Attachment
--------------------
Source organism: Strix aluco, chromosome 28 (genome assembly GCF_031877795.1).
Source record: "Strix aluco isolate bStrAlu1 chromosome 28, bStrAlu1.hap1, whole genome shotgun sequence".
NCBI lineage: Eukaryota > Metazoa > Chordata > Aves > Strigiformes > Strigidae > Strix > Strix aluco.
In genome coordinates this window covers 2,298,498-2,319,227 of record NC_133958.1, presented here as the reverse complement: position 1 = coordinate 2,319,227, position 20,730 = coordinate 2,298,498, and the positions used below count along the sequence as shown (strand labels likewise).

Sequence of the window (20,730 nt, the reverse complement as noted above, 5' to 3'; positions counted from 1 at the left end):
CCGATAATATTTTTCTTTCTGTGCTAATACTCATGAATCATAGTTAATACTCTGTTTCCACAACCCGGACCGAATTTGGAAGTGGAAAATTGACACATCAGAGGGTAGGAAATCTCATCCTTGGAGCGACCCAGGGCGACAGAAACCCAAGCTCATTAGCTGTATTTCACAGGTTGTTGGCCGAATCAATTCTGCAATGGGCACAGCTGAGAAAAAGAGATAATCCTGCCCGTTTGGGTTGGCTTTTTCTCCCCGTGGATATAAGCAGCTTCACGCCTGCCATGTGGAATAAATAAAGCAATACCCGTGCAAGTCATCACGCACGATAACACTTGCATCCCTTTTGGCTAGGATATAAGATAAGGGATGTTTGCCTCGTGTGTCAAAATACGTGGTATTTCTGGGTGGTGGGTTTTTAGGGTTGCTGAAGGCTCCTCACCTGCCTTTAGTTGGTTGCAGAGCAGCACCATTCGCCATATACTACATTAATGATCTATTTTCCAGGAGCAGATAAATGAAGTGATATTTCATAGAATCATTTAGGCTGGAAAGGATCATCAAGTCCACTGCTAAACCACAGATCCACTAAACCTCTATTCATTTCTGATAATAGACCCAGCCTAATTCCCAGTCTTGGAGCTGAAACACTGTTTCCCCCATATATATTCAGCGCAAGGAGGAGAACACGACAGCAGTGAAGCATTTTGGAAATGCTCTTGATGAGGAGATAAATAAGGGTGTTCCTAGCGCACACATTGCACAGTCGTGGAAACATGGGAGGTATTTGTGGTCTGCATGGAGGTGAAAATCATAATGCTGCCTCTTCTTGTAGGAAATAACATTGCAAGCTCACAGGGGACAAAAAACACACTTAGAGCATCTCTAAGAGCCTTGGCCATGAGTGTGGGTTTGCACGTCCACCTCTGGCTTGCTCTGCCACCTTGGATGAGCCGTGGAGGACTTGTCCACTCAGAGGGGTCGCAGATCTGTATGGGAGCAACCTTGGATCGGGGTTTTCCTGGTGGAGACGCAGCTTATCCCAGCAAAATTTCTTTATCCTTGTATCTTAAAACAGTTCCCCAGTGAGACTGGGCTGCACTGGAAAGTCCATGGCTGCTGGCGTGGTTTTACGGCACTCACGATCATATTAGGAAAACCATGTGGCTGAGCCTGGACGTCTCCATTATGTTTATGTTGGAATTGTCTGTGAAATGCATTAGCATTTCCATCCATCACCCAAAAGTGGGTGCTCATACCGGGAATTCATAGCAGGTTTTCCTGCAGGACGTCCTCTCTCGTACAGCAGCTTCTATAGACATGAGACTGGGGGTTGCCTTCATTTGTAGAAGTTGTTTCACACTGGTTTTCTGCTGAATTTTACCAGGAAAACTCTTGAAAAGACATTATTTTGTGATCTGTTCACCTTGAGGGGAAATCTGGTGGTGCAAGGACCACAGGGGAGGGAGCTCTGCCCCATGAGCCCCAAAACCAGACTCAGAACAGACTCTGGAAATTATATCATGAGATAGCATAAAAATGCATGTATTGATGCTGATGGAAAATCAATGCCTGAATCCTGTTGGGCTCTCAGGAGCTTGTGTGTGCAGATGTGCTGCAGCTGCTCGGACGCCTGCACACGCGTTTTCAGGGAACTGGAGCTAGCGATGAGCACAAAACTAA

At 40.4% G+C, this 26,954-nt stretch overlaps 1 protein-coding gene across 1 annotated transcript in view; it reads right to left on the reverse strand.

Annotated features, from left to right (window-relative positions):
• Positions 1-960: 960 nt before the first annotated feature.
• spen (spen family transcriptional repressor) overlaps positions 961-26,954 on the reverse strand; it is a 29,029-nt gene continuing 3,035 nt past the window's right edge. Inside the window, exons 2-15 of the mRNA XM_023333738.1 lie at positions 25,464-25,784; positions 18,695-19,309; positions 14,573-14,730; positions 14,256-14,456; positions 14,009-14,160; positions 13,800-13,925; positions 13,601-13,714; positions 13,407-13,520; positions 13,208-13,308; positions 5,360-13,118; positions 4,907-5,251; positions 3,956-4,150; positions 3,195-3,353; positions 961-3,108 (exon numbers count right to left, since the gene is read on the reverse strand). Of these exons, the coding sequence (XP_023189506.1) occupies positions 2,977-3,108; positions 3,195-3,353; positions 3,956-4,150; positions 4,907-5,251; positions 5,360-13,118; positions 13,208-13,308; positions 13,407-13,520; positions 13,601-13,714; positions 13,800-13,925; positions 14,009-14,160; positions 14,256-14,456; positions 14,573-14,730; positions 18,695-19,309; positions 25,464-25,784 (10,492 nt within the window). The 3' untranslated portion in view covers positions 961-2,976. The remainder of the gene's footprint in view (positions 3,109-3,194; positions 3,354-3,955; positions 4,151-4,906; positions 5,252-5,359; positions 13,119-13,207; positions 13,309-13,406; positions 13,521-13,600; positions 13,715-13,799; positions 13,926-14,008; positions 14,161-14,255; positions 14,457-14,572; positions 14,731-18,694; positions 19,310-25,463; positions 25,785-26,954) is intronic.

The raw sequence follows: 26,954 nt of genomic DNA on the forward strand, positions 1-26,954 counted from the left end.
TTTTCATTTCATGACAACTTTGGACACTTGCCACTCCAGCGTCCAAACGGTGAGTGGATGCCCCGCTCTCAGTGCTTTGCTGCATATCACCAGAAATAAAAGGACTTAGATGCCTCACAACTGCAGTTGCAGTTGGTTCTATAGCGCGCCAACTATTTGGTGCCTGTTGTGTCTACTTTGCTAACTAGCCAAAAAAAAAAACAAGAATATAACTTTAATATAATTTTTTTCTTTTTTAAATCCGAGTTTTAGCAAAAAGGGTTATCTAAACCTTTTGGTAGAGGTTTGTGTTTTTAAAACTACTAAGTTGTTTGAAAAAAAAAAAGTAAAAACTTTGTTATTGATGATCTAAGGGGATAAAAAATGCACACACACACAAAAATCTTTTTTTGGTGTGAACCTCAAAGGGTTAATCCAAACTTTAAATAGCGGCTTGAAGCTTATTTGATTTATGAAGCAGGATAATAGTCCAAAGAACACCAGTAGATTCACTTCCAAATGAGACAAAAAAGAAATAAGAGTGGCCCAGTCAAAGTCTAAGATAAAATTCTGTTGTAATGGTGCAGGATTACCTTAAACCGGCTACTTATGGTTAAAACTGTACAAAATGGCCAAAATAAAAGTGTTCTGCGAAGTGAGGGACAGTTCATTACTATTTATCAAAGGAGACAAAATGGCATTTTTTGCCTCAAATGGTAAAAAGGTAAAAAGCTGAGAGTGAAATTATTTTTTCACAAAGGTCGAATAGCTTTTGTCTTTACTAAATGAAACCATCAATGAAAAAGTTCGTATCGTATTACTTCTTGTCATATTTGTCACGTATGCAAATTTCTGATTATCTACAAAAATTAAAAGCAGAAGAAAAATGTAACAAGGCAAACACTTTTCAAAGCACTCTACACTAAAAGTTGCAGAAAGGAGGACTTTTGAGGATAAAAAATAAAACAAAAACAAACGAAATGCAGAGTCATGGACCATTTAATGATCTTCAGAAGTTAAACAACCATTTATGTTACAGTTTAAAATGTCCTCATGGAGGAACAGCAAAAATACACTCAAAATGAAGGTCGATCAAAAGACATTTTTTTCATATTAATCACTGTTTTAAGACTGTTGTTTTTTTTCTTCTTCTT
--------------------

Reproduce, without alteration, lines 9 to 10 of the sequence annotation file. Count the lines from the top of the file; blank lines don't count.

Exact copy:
• Positions 1-960: 960 nt before the first annotated feature.
• spen (spen family transcriptional repressor) overlaps positions 961-26,954 on the reverse strand; it is a 29,029-nt gene continuing 3,035 nt past the window's right edge. Inside the window, exons 2-15 of the mRNA XM_023333738.1 lie at positions 25,464-25,784; positions 18,695-19,309; positions 14,573-14,730; positions 14,256-14,456; positions 14,009-14,160; positions 13,800-13,925; positions 13,601-13,714; positions 13,407-13,520; positions 13,208-13,308; positions 5,360-13,118; positions 4,907-5,251; positions 3,956-4,150; positions 3,195-3,353; positions 961-3,108 (exon numbers count right to left, since the gene is read on the reverse strand). Of these exons, the coding sequence (XP_023189506.1) occupies positions 2,977-3,108; positions 3,195-3,353; positions 3,956-4,150; positions 4,907-5,251; positions 5,360-13,118; positions 13,208-13,308; positions 13,407-13,520; positions 13,601-13,714; positions 13,800-13,925; positions 14,009-14,160; positions 14,256-14,456; positions 14,573-14,730; positions 18,695-19,309; positions 25,464-25,784 (10,492 nt within the window). The 3' untranslated portion in view covers positions 961-2,976. The remainder of the gene's footprint in view (positions 3,109-3,194; positions 3,354-3,955; positions 4,151-4,906; positions 5,252-5,359; positions 13,119-13,207; positions 13,309-13,406; positions 13,521-13,600; positions 13,715-13,799; positions 13,926-14,008; positions 14,161-14,255; positions 14,457-14,572; positions 14,731-18,694; positions 19,310-25,463; positions 25,785-26,954) is intronic.